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May 3, 2008 10:35 PM

flaming cheese (queso flameado)

Anyone know if there are any SF restaurants that serve queso flameado (flaming cheese) it is soft white cheese baked and topped with chorizo and onions. Booze is poured over and ignited. It is served with tortillas and can be very delicious... I need a fix.

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  1. I guess without the flaming booze, this is queso fundido? I know I've had queso fundido out and about, but I can't recall where.

    Foodibytes reports it's at Tres Agaves, Chava's, La Parilla, El Herradero, Roosevelt Tamale Parlor, Mamacita, etc. None of the above strike me as all that great.

    Any other hounds have a recommendation for a specific place?

    1. The Bay Area is not big on Tex-Mex dishes. You might need to make it yourself. Lots of recipes on the web.

      It is difficult to find queso fundido even which is similar but minus the booze. Here are some topics of queso fundido sightings. Maybe you could sweet talk one of these joints into flaming it.

      You might have better luck trying to arrange it with one of the more upscale type of joints like Tres Agaves which is mentioned as having queso fundido in one of the above links.

      7 Replies
      1. re: rworange

        Tex-Mex? Not!

        1. One of the original signature definitions of Tex-Mex is the use of yellow cheese.
        2. This dish can be found all over Mexico.

        1. re: larochelle

          While its true that Queso Flameado is popular throughout Northern Mexico and can be found in the Central part of the country... its isn't particularly ubiquitous outside of Nuevo Leon & Chihuhua.... even when it is... you usually find at a very specific type of Mexican restaurant that goes back to early 20th Century dining. They are in great degree the prototype of the gawdy-caricature American style Mexican restaurant in that they are rustic hacienda style homes, with bow tie wearing servers, Queso Flameado is always on the menu as well as salads, guacamole & salsas made table side... Bacon wrapped Tenderloins, deep fried Cornish Game hens with Guacamole etc.

          Those types of restaurants are rare as you go south of Nuevo Leon & Chihuahua.

          1. re: Eat_Nopal

            EN, do you have knowledge you can share about baked parmesan cheese as a mexican appetizer, or maybe there's nothing mexican about it? I have only had it or even seen it offered in some higher end restaurants in DF. It comes in the form of a little wheel about the size of a hockey puck, and I was at first surprised at how baking can soften the texture so much. Pretty tasty.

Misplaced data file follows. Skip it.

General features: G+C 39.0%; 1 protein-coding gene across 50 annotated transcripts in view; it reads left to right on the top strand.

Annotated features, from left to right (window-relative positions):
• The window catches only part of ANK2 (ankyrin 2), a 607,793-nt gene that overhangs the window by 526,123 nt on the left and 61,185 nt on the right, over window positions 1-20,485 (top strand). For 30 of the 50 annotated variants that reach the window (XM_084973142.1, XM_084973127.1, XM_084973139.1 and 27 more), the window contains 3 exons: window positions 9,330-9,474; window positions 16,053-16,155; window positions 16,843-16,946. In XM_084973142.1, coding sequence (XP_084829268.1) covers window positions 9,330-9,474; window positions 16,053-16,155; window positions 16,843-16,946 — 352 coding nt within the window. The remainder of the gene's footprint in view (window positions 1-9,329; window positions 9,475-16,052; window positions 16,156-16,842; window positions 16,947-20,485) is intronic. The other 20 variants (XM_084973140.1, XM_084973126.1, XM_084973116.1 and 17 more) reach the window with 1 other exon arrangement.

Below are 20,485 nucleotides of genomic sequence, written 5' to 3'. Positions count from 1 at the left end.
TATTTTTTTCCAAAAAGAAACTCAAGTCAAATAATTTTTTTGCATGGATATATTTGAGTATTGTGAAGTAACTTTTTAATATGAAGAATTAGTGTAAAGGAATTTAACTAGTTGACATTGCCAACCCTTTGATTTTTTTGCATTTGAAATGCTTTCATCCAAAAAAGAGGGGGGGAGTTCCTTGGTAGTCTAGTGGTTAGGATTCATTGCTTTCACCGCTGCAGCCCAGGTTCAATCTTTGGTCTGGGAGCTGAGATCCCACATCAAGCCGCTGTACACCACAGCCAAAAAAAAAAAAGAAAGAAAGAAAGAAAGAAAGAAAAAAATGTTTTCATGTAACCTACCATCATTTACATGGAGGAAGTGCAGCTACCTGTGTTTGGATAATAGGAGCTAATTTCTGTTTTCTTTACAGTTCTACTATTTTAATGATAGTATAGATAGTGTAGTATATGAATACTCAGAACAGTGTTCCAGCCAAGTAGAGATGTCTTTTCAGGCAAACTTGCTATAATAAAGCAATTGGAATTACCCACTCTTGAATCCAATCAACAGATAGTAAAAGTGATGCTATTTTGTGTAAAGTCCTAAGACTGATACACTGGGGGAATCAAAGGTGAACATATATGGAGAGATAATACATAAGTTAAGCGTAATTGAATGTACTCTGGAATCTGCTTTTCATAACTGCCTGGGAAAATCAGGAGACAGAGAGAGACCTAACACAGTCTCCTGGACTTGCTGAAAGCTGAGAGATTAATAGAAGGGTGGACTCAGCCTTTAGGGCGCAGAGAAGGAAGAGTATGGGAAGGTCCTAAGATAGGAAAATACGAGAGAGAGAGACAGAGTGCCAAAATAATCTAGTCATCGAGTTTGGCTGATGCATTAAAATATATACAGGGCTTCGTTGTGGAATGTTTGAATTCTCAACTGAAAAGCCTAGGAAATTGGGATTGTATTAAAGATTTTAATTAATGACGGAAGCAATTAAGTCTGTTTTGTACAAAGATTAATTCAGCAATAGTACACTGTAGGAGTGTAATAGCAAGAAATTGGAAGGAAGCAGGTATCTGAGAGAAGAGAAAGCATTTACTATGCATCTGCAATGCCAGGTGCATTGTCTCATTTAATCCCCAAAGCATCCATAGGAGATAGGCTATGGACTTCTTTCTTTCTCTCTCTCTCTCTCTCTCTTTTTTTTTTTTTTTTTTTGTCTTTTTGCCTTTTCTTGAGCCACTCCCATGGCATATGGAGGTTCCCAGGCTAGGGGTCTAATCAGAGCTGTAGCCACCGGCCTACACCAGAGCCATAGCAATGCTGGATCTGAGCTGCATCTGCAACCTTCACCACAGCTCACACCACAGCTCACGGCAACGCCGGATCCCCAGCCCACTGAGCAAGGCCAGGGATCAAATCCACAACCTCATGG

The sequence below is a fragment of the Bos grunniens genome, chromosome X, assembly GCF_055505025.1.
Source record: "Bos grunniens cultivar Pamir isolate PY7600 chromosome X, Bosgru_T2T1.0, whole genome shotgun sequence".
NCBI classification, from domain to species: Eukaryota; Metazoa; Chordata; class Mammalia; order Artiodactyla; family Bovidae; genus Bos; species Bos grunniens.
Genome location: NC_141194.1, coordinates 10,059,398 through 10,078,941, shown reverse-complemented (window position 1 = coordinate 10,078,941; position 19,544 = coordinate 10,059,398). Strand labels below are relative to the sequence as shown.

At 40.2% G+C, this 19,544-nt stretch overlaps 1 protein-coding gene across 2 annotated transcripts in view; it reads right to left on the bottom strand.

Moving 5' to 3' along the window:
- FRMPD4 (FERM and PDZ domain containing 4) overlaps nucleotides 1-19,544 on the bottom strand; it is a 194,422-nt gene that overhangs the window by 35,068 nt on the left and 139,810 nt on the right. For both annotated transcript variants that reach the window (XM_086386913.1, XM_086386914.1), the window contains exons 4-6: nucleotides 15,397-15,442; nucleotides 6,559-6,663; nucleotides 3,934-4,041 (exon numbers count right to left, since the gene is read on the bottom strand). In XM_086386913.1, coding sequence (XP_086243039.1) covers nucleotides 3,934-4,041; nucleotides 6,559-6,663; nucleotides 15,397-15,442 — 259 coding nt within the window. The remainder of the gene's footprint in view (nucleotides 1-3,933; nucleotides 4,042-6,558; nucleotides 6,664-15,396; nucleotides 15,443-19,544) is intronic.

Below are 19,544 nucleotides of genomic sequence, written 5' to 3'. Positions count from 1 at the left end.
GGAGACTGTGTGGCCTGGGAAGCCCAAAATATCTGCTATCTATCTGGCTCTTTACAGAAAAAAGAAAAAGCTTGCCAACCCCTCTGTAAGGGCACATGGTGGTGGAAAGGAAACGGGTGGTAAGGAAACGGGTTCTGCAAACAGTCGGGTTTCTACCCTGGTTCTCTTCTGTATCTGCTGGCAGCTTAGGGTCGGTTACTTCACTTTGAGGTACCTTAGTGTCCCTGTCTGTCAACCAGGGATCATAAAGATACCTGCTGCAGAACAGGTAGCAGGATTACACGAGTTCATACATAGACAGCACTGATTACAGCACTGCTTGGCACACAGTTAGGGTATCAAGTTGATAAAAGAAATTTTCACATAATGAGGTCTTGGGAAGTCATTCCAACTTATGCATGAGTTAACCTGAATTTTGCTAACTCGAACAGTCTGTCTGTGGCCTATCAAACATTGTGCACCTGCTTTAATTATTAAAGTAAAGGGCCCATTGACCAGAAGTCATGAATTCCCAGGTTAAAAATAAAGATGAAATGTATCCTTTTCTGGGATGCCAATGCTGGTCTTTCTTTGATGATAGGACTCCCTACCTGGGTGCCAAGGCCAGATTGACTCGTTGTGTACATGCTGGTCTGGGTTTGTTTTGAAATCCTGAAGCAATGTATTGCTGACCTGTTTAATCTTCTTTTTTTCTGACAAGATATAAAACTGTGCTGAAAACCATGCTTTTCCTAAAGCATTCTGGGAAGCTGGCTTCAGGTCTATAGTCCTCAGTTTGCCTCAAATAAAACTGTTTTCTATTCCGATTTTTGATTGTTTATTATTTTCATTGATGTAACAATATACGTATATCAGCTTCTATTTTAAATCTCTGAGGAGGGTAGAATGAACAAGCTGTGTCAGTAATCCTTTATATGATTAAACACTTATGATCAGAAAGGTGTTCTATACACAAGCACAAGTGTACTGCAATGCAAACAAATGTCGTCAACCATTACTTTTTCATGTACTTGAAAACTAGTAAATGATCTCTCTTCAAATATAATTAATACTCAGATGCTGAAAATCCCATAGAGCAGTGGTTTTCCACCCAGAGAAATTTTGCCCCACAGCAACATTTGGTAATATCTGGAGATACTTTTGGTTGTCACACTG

Feliz cinco de Mayo!

            1. re: Veggo

              Was it parmesan, cotija or "dried fresco"? Dried/Stale Fresco has been baked in various forms and served as Apps for a long time (it shows up in old classic cookbooks)... one method I've had is to marinade it in Olive Oil & Mexican Oregano for a day.... then its served with tortillas (of course) and a simple salsa. Is it ubiquitous... not really... but not uncommon either.

              As far as Parmesan or Cotija go... I really haven't seen a whole baked disk... but what is fairly common is to get "chicharrones"... thin crispy sheets.

              1. re: Eat_Nopal

                EN, thanks for the info. I can't vouch for what cheese it really was, but it was represented as parmesan. That surprised me initially because parmesan is not typically mexican, and is as solid as a chunk of granite in its usual state. Whatever it was, after being baked it still held its shape, i.e. did not melt or liquefy, and had a texture similar to cheddar. Your thought about olive oil and mexican oregano may be on point, because there was no hint of burn or crispiness on the outside, and a flavor that may have been enhanced with herbs.
                It was one of many mexican delicacies I was introduced to by my business partners there, with whom I became close friends and to whom I am grateful for countless dining experiences in Mexico that are not accessible to visitors. ( I was your cobalt blue dude getting in to the private clubs :) )

                1. re: Veggo

                  I recall a recent article (web, mag ??) on making parmesan rounds as well as shaping them into little cups to hold whatever you wished to fill them with. Will look for it if you're interested.

                  I see from your profile that one of your go to dishes is death-by-garlic Caesar salad, if you've posted the recipe on the Home Cooking board, would love to have the link, if not would you consider sharing?
                  Thanks a 1.0 x 10^6.

                  1. re: Veggo

                    With regards to Parmesan.... I actually think that Cotija is just a Mexican version of Pecorino Romano (most of the celebrated aged cheese in Mexico hails from towns that are near Italian settlements... like Cotija vis-a-vis Nueva Italia, Michoacan... and other similar examples in Puebla, Veracruz & Coahuila).

                    In any case... Parmesan or Cotija would seem to be a little too much in that prep... but then again I would never have expected various Fish & Shellfish to be so great in Mole... so who knows?

                    The nice thing about Fresco is that it holds it does hold its shape well... and once you age it for a couple of weeks... it is pungent enough to be interesting & the texture becomes perfect for baking.

                    By the way... there are also places in Mexico were you can find Panela Flameada with a result very similar to Saganaki... again I think that is an Italian influence as both Greece & Sicily have honeycomb shaped cheeses (and seem to be fairly unique to those areas)